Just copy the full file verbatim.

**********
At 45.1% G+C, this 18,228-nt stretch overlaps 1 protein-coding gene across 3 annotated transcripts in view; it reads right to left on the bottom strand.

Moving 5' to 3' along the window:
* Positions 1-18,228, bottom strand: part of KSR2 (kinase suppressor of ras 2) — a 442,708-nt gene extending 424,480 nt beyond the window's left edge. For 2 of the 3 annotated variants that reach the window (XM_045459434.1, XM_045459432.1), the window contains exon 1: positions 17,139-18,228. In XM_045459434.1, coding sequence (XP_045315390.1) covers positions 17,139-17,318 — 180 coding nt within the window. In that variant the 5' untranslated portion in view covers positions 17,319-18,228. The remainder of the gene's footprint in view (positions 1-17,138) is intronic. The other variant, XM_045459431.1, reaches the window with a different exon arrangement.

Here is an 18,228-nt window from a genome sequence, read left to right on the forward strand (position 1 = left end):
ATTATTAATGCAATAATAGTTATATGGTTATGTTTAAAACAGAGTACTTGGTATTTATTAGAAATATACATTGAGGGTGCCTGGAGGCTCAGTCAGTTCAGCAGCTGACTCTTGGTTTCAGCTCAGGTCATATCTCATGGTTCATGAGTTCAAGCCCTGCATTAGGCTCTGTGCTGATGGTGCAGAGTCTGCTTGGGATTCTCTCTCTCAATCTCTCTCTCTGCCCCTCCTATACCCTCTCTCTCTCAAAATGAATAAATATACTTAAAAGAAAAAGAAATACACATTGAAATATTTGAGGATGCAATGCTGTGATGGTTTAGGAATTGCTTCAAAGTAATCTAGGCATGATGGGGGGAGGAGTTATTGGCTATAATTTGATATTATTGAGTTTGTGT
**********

At 45.1% G+C, this 18,228-nt stretch overlaps 1 protein-coding gene across 3 annotated transcripts in view; it reads right to left on the bottom strand.

Moving 5' to 3' along the window:
* Positions 1-18,228, bottom strand: part of KSR2 (kinase suppressor of ras 2) — a 442,708-nt gene extending 424,480 nt beyond the window's left edge. For 2 of the 3 annotated variants that reach the window (XM_045459434.1, XM_045459432.1), the window contains exon 1: positions 17,139-18,228. In XM_045459434.1, coding sequence (XP_045315390.1) covers positions 17,139-17,318 — 180 coding nt within the window. In that variant the 5' untranslated portion in view covers positions 17,319-18,228. The remainder of the gene's footprint in view (positions 1-17,138) is intronic. The other variant, XM_045459431.1, reaches the window with a different exon arrangement.

Here is an 18,228-nt window from a genome sequence, read left to right on the forward strand (position 1 = left end):
ATTATTAATGCAATAATAGTTATATGGTTATGTTTAAAACAGAGTACTTGGTATTTATTAGAAATATACATTGAGGGTGCCTGGAGGCTCAGTCAGTTCAGCAGCTGACTCTTGGTTTCAGCTCAGGTCATATCTCATGGTTCATGAGTTCAAGCCCTGCATTAGGCTCTGTGCTGATGGTGCAGAGTCTGCTTGGGATTCTCTCTCTCAATCTCTCTCTCTGCCCCTCCTATACCCTCTCTCTCTCAAAATGAATAAATATACTTAAAAGAAAAAGAAATACACATTGAAATATTTGAGGATGCAATGCTGTGATGGTTTAGGAATTGCTTCAAAGTAATCTAGGCATGATGGGGGGAGGAGTTATTGGCTATAATTTGATATTATTGAGTTTGTGT